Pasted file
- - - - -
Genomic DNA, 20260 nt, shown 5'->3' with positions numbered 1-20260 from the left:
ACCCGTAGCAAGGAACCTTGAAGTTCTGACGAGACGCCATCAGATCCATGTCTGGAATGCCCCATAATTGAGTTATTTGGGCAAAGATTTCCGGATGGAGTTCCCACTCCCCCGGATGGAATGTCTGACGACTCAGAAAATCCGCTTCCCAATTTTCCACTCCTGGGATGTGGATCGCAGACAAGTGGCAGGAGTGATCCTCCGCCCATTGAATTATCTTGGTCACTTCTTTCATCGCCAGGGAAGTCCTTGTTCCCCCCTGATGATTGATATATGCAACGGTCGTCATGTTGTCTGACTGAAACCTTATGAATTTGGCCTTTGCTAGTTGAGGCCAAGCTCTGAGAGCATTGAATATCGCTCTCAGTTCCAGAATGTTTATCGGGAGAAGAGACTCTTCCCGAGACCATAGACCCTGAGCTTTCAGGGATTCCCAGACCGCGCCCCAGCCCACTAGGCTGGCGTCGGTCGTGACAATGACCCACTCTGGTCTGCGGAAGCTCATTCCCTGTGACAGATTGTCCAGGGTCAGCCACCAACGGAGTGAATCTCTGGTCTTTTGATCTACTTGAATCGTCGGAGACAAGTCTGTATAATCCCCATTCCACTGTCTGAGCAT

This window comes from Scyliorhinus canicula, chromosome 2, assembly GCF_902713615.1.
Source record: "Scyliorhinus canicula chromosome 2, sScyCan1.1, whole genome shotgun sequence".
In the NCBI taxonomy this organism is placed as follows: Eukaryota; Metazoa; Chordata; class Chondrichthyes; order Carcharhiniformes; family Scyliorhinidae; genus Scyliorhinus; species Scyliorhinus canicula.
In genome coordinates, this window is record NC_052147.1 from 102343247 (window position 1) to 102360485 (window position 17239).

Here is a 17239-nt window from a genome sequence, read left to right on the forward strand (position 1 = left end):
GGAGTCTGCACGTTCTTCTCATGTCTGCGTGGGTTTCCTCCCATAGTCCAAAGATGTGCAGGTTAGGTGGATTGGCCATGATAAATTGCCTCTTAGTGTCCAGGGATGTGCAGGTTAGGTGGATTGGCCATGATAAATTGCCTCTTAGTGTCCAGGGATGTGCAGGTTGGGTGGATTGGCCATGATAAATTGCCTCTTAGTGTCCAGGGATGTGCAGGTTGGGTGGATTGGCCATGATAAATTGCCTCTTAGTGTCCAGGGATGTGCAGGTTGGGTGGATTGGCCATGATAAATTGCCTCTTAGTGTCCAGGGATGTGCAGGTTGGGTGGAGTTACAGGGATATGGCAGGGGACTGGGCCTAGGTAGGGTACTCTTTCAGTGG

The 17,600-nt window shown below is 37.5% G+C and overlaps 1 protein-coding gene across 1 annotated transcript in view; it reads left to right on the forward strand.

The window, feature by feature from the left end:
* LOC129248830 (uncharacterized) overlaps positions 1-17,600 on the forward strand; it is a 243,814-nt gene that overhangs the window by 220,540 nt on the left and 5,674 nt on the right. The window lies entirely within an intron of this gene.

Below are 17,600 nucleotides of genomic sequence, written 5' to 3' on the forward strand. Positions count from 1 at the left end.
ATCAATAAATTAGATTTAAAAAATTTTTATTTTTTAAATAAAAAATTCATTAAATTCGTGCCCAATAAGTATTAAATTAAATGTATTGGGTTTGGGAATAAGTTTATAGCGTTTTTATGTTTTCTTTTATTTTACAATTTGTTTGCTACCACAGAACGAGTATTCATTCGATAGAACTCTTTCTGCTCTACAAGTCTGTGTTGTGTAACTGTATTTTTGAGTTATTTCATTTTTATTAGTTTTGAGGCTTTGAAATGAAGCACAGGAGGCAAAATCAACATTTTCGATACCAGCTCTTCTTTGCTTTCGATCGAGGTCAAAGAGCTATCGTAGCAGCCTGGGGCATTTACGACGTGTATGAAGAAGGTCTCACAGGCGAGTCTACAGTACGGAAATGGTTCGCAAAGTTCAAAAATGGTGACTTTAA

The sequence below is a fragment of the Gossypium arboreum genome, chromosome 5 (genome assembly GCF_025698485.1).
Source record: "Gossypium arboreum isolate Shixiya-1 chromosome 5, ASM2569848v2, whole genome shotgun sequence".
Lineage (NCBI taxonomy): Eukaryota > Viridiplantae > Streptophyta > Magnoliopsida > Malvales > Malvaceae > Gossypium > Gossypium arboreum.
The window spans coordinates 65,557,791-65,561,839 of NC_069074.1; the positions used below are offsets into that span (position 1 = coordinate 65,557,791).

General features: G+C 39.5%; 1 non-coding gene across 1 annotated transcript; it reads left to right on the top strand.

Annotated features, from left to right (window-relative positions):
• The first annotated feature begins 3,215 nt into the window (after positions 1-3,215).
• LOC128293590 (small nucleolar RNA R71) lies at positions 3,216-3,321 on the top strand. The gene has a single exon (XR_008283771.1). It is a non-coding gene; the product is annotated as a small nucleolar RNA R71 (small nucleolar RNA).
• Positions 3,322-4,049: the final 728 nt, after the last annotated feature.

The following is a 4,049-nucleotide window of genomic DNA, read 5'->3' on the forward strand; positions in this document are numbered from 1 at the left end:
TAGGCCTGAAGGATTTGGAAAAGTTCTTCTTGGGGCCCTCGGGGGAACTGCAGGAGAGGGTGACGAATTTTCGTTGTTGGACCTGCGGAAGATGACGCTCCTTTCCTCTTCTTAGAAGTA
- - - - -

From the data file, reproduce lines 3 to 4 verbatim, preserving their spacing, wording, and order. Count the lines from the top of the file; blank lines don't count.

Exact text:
This window comes from Scyliorhinus canicula, chromosome 2, assembly GCF_902713615.1.
Source record: "Scyliorhinus canicula chromosome 2, sScyCan1.1, whole genome shotgun sequence".